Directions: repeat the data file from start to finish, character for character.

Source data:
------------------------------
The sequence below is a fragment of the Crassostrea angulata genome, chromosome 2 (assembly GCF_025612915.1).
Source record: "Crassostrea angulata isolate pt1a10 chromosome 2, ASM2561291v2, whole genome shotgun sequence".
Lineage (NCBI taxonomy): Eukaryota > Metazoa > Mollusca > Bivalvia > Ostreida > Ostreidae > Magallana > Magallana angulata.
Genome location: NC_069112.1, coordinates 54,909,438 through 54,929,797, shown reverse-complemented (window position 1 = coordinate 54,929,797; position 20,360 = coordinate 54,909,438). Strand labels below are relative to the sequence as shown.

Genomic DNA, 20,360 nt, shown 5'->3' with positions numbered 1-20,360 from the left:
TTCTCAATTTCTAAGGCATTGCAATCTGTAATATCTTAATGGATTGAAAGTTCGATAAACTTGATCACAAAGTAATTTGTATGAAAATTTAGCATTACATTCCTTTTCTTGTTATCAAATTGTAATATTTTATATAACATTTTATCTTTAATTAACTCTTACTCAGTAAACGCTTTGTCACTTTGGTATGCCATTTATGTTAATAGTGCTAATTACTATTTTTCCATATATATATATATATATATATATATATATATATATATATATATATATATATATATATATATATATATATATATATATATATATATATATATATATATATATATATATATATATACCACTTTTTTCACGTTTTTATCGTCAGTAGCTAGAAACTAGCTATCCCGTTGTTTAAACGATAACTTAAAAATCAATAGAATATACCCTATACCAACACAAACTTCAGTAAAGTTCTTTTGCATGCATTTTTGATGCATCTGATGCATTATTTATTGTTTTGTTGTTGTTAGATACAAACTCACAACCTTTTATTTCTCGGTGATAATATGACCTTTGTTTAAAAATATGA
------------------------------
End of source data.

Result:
The sequence below is a fragment of the Crassostrea angulata genome, chromosome 2 (assembly GCF_025612915.1).
Source record: "Crassostrea angulata isolate pt1a10 chromosome 2, ASM2561291v2, whole genome shotgun sequence".
Lineage (NCBI taxonomy): Eukaryota > Metazoa > Mollusca > Bivalvia > Ostreida > Ostreidae > Magallana > Magallana angulata.
Genome location: NC_069112.1, coordinates 54,909,438 through 54,929,797, shown reverse-complemented (window position 1 = coordinate 54,929,797; position 20,360 = coordinate 54,909,438). Strand labels below are relative to the sequence as shown.

Genomic DNA, 20,360 nt, shown 5'->3' with positions numbered 1-20,360 from the left:
TTCTCAATTTCTAAGGCATTGCAATCTGTAATATCTTAATGGATTGAAAGTTCGATAAACTTGATCACAAAGTAATTTGTATGAAAATTTAGCATTACATTCCTTTTCTTGTTATCAAATTGTAATATTTTATATAACATTTTATCTTTAATTAACTCTTACTCAGTAAACGCTTTGTCACTTTGGTATGCCATTTATGTTAATAGTGCTAATTACTATTTTTCCATATATATATATATATATATATATATATATATATATATATATATATATATATATATATATATATATATATATATATATATATATATATATATATATATATATATATATATATATACCACTTTTTTCACGTTTTTATCGTCAGTAGCTAGAAACTAGCTATCCCGTTGTTTAAACGATAACTTAAAAATCAATAGAATATACCCTATACCAACACAAACTTCAGTAAAGTTCTTTTGCATGCATTTTTGATGCATCTGATGCATTATTTATTGTTTTGTTGTTGTTAGATACAAACTCACAACCTTTTATTTCTCGGTGATAATATGACCTTTGTTTAAAAATATGA